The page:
College Basketball’s 10 Best Prospects that have NOT Declared for the NBA Draft – What a wild season it was for college basketball this year; blue bloods like Duke and Kentucky did not make the postseason tournament, young stars around the country captured the headlines, and Baylor won March Madness by blowing out a 31-0 Gonzaga squad.
Like in most years, a majority of the top talent in college has declared for the 2021 NBA Draft; nearly 1,600 of those that did not declare left their fate to the transfer portal, setting a record for offseason movement.
Professional teams are expected to mortgage their futures on players like Cade Cunningham and Jalen Suggs this summer, but what is just as interesting is the amount of talent returning to the college level that can compete at an elite level next season— ten names in particular jump off the screen.
Just Missing Out: Matthew Mayer
The 6’9 forward is unmistakable with his trademark old-school mullet but plays with the flash and range of a new-school dynamo. Mayer can free himself off the dribble or convert catch-and-shoot opportunities, making 39.5% of his long-range attempts as a junior.
Mayer was the featured player off the bench in a National Championship-winning side and scored well in limited playing time, setting him up to be a star as a starter next season. Mayer’s stock climbed down the stretch last season and will do the same next season as scouts get to see him in a more prominent role.
#10 Trayce Jackson-Davis
A 6-foot-9, 245-pound forward at Indiana, Jackson-Davis is a small-ball five that can patrol the paint and clean the glass, averaging nine rebounds and 1.4 blocks per game as a sophomore last season.
The big man is efficient in the paint, making 53.9% of his career field goals, but is yet to make a three-pointer and is a poor free-throw shooter at 66.8%. Developing his shot will be crucial to catching the eyes of scouts next season.
#9 Ron Harper Jr.
Much like his father, a starter on the 72-10 Chicago Bulls team, Harper Jr. a 6’6 guard that has high basketball intelligence, plays the position with aggression and uses his length and athletic ability to make key plays.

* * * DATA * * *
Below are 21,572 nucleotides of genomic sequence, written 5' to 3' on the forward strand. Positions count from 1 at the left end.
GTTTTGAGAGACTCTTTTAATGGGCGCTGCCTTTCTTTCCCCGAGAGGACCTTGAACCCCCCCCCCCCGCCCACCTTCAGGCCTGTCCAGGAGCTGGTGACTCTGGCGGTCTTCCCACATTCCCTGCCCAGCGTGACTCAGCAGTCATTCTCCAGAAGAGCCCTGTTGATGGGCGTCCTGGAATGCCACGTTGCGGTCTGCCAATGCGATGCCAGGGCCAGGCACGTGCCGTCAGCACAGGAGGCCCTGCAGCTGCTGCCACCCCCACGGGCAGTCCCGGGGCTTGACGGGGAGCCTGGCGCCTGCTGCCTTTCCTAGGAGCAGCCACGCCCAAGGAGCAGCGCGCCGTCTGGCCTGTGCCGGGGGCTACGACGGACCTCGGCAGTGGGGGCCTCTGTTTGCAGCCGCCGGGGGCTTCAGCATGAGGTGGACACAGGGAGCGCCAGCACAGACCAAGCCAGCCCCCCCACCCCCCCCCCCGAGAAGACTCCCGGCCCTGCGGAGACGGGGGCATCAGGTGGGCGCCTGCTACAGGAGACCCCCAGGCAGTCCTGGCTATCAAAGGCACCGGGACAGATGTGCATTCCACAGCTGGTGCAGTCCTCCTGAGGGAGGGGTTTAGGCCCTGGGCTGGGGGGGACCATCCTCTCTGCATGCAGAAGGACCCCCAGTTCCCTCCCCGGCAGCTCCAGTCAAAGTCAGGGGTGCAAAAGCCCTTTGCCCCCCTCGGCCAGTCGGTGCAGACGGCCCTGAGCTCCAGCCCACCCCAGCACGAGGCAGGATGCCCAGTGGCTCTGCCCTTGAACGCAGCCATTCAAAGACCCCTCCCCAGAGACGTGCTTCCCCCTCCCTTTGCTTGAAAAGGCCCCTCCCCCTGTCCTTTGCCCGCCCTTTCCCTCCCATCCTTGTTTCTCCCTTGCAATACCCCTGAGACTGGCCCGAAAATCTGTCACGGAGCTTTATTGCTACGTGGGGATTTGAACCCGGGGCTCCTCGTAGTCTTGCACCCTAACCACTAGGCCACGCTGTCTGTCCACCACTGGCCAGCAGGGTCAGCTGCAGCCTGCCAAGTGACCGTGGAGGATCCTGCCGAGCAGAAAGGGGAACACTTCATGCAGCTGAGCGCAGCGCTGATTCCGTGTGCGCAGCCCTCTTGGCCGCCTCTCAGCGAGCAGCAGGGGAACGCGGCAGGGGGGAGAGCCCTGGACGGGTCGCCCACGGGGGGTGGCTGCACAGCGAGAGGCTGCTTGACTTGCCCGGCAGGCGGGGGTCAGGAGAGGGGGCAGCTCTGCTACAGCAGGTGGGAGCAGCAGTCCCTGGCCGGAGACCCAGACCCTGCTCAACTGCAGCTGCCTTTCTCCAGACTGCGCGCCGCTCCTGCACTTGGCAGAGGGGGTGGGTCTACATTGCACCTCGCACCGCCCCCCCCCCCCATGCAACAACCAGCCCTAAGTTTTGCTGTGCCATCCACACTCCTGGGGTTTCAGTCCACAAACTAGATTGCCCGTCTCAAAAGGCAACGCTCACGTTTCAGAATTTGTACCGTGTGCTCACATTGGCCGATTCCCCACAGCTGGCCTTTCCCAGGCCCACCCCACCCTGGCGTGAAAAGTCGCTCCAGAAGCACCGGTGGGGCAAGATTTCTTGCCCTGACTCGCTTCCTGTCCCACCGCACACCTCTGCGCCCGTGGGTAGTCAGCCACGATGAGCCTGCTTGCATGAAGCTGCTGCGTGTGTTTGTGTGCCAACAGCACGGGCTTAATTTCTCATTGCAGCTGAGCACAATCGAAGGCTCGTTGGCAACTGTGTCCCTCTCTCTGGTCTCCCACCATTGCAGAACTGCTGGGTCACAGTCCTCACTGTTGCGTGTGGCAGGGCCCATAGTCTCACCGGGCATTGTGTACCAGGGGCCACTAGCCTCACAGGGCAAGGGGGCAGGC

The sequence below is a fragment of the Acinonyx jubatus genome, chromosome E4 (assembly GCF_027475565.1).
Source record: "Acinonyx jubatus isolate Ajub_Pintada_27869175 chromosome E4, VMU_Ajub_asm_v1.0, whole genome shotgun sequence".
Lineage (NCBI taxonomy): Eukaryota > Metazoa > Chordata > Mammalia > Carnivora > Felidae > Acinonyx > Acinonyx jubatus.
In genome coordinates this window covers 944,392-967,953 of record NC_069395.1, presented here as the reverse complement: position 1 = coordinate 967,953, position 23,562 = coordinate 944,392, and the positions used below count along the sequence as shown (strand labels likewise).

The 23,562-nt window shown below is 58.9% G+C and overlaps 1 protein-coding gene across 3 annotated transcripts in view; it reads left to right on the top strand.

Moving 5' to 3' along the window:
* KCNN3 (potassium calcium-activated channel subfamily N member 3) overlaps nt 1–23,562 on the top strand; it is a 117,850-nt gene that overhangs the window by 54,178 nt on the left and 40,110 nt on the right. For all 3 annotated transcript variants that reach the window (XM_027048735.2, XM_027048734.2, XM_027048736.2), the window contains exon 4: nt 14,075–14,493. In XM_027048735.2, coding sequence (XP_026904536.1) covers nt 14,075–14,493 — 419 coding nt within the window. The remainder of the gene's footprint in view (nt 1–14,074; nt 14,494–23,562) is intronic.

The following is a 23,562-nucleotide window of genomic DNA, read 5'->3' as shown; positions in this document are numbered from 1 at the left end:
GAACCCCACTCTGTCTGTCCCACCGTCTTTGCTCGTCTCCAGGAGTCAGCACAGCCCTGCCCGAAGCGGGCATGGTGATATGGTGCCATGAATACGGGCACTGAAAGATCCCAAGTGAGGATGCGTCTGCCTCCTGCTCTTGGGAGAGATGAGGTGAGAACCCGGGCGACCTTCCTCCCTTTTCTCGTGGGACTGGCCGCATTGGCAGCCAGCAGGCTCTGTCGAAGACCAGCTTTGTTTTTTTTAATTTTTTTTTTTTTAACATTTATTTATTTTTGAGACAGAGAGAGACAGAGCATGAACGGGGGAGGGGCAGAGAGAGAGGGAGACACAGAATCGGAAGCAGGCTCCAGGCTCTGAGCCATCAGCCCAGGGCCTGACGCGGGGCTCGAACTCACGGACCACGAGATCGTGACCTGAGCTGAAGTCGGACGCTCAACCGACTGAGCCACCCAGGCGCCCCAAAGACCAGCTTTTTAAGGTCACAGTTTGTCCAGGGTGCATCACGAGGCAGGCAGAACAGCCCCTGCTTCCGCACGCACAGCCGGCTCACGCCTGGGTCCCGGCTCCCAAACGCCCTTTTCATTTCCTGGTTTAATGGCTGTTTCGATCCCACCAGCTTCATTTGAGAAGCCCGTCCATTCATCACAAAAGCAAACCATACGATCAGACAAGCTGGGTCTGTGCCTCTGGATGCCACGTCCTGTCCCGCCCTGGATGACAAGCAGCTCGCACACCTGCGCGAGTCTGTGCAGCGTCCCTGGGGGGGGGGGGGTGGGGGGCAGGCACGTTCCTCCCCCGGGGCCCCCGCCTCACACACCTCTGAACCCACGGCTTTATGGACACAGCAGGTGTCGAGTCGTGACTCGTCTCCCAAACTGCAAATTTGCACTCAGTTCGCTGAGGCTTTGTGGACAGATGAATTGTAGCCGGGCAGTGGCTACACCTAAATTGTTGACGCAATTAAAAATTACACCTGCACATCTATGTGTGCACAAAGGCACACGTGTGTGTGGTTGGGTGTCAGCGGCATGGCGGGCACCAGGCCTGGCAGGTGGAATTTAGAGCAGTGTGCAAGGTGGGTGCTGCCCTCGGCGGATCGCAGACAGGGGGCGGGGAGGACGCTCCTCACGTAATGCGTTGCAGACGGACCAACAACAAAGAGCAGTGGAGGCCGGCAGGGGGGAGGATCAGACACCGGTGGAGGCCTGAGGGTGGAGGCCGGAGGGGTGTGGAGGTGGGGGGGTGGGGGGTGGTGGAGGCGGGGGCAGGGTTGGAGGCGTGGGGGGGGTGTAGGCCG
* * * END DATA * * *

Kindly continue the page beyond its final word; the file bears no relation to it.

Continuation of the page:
Harper was a 31% three-point shooter last season and needs to become more consistent with his shot, and also needs to figure out how to create space off the dribble to succeed at the next level. He has enough size to make him attractive at his position, and work in the weight room will benefit him greatly.
#8 Osun Osunniyi
Osunniyi might be the rawest talent on this list, but he is here for a reason: he won the Athletic 10 Conference’s Defensive Player of the Year award after averaging 10.7 points, 9.4 rebounds and 2.9 blocks per game for the St. Bonaventure Bonnies. He is 6-foot-10, 220 pounds and has an enormous 7’8 wingspan, only two inches off of Mo Bamba’s NBA-leading mark.
The aspect of Osunniyi’s game that holds him back is his poor shooting outside of the paint: while he did make 67.9% of his shots around the rim, he was a very poor 13-43 (30.2%) on his mid-range attempts. Packing on a little more muscle would also help raise his stock, given he is a little wiry under his broad shoulders.
#7 Walker Kessler
If you are looking for an explanation as to how a player that averaged 4.4 points and could barely get on the court last year is one of the best prospects in America, look no further. Standing at 7-foot-1, Kessler is an average athlete with great instincts on both ends of the court that allow him to contribute regardless of circumstance.
A rising sophomore, Kessler has a very nice touch around the basket and can step out to knock down mid-range shots. He is not yet a three-point ace, but his shot should develop at Auburn as a full-time starter. Kessler’s body compares more to Nikola Jokic than Dwight Howard, but he moves well at his size and can run up and down the court in spurts, though this will be tested with heavy minutes next season.
#6 Allen Flanigan
A 6’6 sophomore guard at Auburn, Flanigan improved his points, rebounds, assists, blocks, steals and shooting stats during his second year in the NCAA— talk about a positive sign for NBA scouts.